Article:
Eating Authors: Rhonda Eudaly

No Comments » Written on April 11th, 2016 by
Categories: Plugs
Rhonda Eudaly

Just a couple months ago I was in Dallas for a convention and I found myself on a panel with this week’s EATING AUTHORS guest, Rhonda Eudaly, a longtime author with Selina Rosen’s Yard Dog Press, one of the first small presses I ever encountered back in the day. Rhonda was fun and witty and eloquent, and after the panel I asked her if she’d come share a meal with the readers.

Before she does so, I should give you a little background. Although she’s branched out into novel writing with last summer’s Tarbox Station, you’re more apt to recognize her name from her long list of short fiction sales that have spanned an array of markets and anthologies, as well as several compilations. Perhaps most significantly though, she’s one of the The Four Redheads of the Apocalypse, and nothing I add could ever top that.

LMS: Welcome, Rhonda. Please tell me about your most memorable meal.

RE: I grew up with only one food-related rule. I had to try everything at least once. If I didn’t like it, that was okay, I didn’t have to finish it, but I had to at least attempt to eat it. I had to try. But that means I’ve had many memorable meals in a variety of cuisines under many intriguing circumstances. Picking one has been challenging. But if I had to pick one meal based on food alone and not necessarily the company, it would have to be a family holiday gathering in Floresville, TX (South of San Antonio) with my husband’s extended family.

Tarbox Station

What made the meal memorable was that it was an Exotic (not endangered!) Meat party. This was so much more than beef, chicken, and pork – this was basically Mammal, Bird, and Fish. Venison was a given, as was dove – this family has ties in the hunting community, but there were also tidbits like bison and oryx. And sometimes you just have to say… what the heck. And let me tell you one thing, only chicken tastes like chicken.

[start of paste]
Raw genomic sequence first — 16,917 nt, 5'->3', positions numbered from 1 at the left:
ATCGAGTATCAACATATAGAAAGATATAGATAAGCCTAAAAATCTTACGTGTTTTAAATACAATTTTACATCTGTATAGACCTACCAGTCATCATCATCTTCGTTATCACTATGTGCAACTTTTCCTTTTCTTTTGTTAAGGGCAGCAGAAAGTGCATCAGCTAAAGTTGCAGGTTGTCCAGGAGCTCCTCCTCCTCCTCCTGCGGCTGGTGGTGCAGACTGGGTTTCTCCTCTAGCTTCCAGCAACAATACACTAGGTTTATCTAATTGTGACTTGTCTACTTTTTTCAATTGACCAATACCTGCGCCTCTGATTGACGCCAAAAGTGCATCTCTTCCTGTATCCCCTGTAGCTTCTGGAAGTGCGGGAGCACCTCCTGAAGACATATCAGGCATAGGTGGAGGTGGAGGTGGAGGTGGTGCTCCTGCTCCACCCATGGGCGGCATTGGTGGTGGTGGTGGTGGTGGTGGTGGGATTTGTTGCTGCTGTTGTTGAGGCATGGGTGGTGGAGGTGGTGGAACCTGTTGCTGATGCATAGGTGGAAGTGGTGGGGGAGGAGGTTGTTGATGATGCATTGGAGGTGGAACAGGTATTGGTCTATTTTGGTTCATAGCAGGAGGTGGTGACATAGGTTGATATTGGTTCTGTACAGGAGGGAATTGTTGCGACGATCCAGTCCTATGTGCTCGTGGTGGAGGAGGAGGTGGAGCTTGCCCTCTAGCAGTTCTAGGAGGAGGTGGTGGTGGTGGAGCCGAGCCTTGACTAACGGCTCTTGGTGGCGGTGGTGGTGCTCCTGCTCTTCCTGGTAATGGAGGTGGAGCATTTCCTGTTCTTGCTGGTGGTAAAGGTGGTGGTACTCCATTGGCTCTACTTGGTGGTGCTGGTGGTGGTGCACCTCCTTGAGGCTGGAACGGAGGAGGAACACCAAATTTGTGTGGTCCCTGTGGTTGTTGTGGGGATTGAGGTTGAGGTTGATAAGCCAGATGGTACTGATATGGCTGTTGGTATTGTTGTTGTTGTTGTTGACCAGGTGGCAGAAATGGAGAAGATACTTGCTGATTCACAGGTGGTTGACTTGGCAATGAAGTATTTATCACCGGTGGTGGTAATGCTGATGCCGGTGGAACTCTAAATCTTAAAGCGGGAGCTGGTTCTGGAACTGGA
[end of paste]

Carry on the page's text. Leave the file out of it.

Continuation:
There were trays and trays of I can’t remember how many kinds of meat they had at that party; it was rather like a Brazilian steakhouse but without the gauchos and meat on swords. The array was dizzying – all I remember is so much meat! Completely dizzying. Then there was sides and desserts and wow. Some of it wasn’t to my taste, because exotic is an acquired taste, but most of it was astonishingly good.

Please, Sir, May I Have Some More?

But what makes most of the meals I find memorable are the people involved. The family we visited have the most adorable daughters. And one of the extended family relatives? I listened to several of his stories. He’s a pilot who knew Greg “Pappy” Boyington. As a Robert Conrad and Black Sheep Squadron fan, I totally ate that up. The fact that we traveled a full day just to go to dinner was part of the Grand Adventure.

I want to thank my mom for the “Try Everything Once” rule. Not only has it led me to be able to enjoy something like an Exotic Meat Party, but also let me expand that into other parts of my life – like writing. I can take some chances I might not otherwise with style or genre or interpretive dance because you’ve got to at least try. If it doesn’t work, I don’t have to do that again, but sometimes you find out you actually have a taste for goat. And that opens up all new worlds.

Thanks, Rhonda. It sounds like a whirlwind meal indeed, one that’s left me with visions of a young Robert Conrad eating oryx while performing interpretive dance. You know, as one does.

Next Monday: Another author and another meal!



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